The monster that is the questioning of people’s disabilities has reared it’s ugly head again.

Time and again, people that should know better question our disabilities.

Yet, until they have walked in our shoes, they are not qualified to question our disabilities.

Professionals learn about the mechanics of a disease from textbooks and day to day contact with people with disabilities.

People generally only see the media perceptions of Dementia and experiences of the Palliative stage of Dementia.

They cannot learn the lived experience, they have to live that experience.

They cannot see hidden disabilities but we live and experience them everyday.

With all the stigma around disabilities, no one chooses to have a diagnosis of Dementia or any other chronic terminal disease or disability.

Image may contain: text that says ""If you can't say something nice, don't say nothin' at all!""

Examples of where the United Nations Convention on the Rights of Persons with Disabilities gives us a platform to advocate without our rights being abused.

Our rights under the United Nations Convention on the Rights of Persons with Disabilities include:

Article 1 says why there is a Convention on the Rights of Persons with Disabilities – to make sure disabled people get all their human rights and to encourage everyone to respect the dignity of disabled people.

 Respecting the dignity of a person is recognising them as a person of equal worth to others. This means showing real respect for their feelings, views and privacy, and always treating them as an individual. This is the absolute starting point for human rights – for everyone.

Article 2 explains what different terms mean, like “communication”, “language” and “universal design”.

Article 3 sets out 8 general principles of the Convention. These are:

a)    Respect for each person’s dignity and personhood – like other human beings, disabled people are not the property of other people. You have your own thoughts, feelings, ideas and plans which other people should respect;

b)   All the rights in this Convention belong to every disabled person;

c)    Disabled people are full and equal members of society;

d)   Everyone must be respected. That people are different is a good thing that helps make a better society and world;

e)    Every person must have equal chances in life;

f)    There should be equality between males and females; and

g)   Children usually gain more understanding and ability to do things and make decisions as they get older. There is no fixed age for this: it all depends on the individual child and what you want to do or decide. Countries that agree to this Convention agree to make sure everyone understands that children are usually able to make more decisions over time.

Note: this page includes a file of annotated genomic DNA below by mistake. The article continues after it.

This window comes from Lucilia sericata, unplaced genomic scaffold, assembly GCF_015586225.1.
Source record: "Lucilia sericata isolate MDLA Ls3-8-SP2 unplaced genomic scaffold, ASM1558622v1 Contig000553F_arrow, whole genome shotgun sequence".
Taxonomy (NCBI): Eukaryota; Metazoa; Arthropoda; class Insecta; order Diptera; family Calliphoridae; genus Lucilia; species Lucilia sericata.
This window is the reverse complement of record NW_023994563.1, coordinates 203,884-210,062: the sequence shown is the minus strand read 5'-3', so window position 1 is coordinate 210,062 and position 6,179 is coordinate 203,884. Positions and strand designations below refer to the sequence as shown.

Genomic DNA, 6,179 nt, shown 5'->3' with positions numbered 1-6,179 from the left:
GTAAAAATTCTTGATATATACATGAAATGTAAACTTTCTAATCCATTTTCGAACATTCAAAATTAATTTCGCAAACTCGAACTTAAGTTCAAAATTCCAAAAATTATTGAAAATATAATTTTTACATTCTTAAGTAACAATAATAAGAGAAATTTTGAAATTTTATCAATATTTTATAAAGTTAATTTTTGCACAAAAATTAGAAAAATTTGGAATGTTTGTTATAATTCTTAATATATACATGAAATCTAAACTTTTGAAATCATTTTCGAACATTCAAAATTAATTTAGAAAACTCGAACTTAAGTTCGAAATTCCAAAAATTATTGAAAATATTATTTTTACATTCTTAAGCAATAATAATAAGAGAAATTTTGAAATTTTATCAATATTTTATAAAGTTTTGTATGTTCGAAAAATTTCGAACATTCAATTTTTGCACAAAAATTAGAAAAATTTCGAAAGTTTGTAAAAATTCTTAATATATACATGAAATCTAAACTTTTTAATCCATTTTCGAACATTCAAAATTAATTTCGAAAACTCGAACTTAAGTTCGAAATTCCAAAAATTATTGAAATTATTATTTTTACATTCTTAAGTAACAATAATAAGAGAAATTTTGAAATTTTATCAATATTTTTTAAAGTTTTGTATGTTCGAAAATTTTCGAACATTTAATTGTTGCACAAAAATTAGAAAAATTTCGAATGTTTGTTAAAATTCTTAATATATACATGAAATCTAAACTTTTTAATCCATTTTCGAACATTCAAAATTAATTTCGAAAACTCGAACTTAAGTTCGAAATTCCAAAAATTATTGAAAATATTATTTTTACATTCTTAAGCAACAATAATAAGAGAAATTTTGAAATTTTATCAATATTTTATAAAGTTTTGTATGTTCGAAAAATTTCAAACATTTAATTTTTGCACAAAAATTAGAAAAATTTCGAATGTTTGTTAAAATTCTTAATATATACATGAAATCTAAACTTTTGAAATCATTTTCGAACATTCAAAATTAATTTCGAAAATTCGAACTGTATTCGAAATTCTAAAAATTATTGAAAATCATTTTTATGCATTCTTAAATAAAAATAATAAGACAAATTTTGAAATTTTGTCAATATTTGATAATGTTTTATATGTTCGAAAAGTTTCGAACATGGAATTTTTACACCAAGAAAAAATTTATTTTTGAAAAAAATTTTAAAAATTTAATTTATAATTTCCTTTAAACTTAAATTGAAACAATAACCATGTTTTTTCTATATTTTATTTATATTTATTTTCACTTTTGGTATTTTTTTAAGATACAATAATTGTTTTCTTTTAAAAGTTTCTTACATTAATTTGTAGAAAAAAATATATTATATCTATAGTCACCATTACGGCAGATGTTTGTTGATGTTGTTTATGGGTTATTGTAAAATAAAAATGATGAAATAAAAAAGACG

Article 4 of the Convention places a massive duty on governments to do everything they can to make a reality of all the rights for all disabled people living in their country.

Article 25 gives disabled people the right to the best possible health without discrimination. Governments should make sure health services understand the needs and rights of males and females. They must also:

(a) Give disabled people the same range, quality and standard of free or affordable health services as other people get, including services related to sexual and reproductive health

(b) Provide services that specifically meet the needs of disabled people, including children. This includes services that minimise and prevent further disabilities

(c) Provide services as close as possible to where people live, including in rural areas

(d) Make sure professionals give disabled people the same quality of care as non-disabled people, and that they understand and raise awareness of human rights

(e) Make sure it is against the law to discriminate against disabled people in health or life insurance

(f)  Make sure it is against the law to deny food or fluids from people on the basis of their disability.

Article 26 is about the right to be independent and to be fully included in society. It sets out the things that government must do. This includes supporting participation and inclusion in all parts of society and making sure professionals get training to help them uphold the rights in the Convention.

Article 29 gives us the right to be active politically and to take an active role in society.  It includes the right to be a member of a non-governmental organisation and political party.


Shouldn’t professionals be aware of the emotional and psychological damage that their inane comments cause?

Could they be bringing their profession into disrepute?

Should their professional bodies be doing more?

One thing is sure reader, Dementia is no longer a silent disease and people with a diagnosis will not be silenced by the ignorance and the negative narrative of others.